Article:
Assuring access to transportation for disadvantaged populations has been an important government responsibility since the establishment of Medicaid itself back in 1965, under which each state program had to include a “provision for assuring transportation of recipients to and from providers of services." (1) While states have consistently acknowledged the value of non-emergency medical transportation (NEMT) during the past half century, the administration and financing of the benefit has changed over time. That change appears to be accelerating in the current era of seismic reform.
In the early days, states were encouraged to provide transportation for “needy” populations by the Department of Health, Education and Welfare (HEW), which is now called the Department of Health and Human Services (HHS). HEW published guidelines for transportation assistance programs during the years after 1965, and states were expected to comply. In the early 1970s, a patient suffering from cerebral palsy filed a class-action lawsuit against the state of Texas for its failure to provide adequate transportation to medical services. The decision in the case, Smith v. Vowell (1974), affirmed states’ responsibility to ensure access to transportation and reprimanded the Texas medical assistance program for its shortsighted policies.
Senior District Judge Clary: “Untreated, the minor medical problem becomes the major medical problem and, in the end, and with consummate irony, the individual who did not initially qualify for transportation becomes, owing to those very policies, sick enough to qualify as an emergency case to be transported by ambulance and to be admitted as a hospital in-patient. It is the worst kind of false economy. The deprivation of medically necessary transportation is disadvantageous even to the state for it only results in the end in higher medical costs." (2)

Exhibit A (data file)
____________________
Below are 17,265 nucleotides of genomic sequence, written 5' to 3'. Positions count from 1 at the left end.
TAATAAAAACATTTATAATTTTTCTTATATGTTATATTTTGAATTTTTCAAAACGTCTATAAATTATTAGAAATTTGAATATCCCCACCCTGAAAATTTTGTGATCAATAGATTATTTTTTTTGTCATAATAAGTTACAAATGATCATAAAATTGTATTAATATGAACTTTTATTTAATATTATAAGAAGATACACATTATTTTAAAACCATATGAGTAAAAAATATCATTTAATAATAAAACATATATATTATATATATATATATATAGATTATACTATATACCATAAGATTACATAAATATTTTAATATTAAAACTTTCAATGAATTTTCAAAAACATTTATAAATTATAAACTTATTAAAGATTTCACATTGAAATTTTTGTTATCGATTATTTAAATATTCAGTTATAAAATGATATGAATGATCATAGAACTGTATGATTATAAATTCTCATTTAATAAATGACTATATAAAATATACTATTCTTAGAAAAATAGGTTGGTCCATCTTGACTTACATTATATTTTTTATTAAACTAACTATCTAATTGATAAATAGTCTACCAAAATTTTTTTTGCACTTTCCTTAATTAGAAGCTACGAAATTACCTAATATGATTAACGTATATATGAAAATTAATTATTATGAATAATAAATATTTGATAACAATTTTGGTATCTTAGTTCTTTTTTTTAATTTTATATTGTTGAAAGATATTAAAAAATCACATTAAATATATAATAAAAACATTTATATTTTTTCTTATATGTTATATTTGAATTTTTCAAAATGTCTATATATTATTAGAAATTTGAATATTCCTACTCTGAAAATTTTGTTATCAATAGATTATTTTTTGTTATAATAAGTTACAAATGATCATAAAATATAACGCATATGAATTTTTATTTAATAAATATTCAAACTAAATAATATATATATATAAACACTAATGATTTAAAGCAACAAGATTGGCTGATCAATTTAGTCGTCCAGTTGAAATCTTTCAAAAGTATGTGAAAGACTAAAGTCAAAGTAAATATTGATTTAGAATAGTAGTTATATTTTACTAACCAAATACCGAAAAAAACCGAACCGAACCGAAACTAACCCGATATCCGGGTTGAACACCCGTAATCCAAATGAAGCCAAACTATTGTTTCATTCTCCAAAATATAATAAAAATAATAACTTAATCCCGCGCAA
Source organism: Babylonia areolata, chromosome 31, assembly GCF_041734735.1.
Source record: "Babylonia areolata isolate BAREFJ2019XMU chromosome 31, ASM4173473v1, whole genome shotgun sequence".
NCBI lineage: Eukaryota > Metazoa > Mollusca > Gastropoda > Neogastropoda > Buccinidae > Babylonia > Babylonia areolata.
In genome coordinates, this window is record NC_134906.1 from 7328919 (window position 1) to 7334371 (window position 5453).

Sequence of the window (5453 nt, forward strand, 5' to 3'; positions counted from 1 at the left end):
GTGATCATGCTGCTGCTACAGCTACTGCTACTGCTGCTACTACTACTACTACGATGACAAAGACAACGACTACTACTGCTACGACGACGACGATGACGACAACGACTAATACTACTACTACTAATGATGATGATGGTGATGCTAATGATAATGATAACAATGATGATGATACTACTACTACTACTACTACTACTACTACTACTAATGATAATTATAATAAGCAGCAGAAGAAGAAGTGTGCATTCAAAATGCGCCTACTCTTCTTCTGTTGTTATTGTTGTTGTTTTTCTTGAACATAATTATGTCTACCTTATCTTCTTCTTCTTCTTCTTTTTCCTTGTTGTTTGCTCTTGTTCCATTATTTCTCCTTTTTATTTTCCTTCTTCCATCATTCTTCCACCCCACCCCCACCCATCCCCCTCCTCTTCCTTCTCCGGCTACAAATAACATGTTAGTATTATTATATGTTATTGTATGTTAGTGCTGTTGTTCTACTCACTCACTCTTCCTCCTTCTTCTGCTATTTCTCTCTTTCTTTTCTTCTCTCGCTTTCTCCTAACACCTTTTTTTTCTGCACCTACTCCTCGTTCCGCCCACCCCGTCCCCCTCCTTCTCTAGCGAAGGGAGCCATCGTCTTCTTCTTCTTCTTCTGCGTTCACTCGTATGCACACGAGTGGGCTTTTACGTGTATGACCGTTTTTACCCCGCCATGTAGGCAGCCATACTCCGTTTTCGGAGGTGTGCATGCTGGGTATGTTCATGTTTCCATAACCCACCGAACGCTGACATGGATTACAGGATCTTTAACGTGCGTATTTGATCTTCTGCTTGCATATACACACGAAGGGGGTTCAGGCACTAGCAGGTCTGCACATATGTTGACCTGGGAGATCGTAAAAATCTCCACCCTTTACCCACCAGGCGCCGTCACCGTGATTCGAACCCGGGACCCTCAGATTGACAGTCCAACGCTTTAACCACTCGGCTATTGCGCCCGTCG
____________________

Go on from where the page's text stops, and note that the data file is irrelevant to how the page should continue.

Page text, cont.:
In 1978, federal regulators issued further guidance on transportation requirements and declared: “…unless needy individuals can actually get to and from providers of services, the entire goal of a State Medicaid program is inhibited at the start." (3) This statement, along with the opinion from the judge in Texas, is an early acknowledgment that NEMT saves costs and enables the effective delivery of care. Indeed Dr. Sara Rosenbaum, a professor of health policy at George Washington University and noted expert on Medicaid policy and reform, wrote in 2009: “HHS and the courts have recognized for nearly 45 years […] the fundamental importance of assistance in transportation to program quality and efficiency." (4)
In 2005, Congress passed the Deficit Reduction Act to give states flexibility in how they design Medicaid benefits. For NEMT in particular, the law meant that states could outsource day-to-day management of transportation services to a broker that would operate under a fixed (capitated) budget instead of a fee-for-service amount. In the decade since, numerous states have opted to enter agreements with brokers, who sub-contract ride requests out to a network of transportation providers – taxis, van fleets, para-transit companies and more. Critics have pointed out that the switch to brokers has eroded patients’ choice of transportation provider and that the fixed-budget model has not been flexible enough to accommodate increased enrollment and patient need. At the same time, there is evidence that the rise of broker-managed transportation has controlled costs and improved service quality for patients who are able to obtain rides.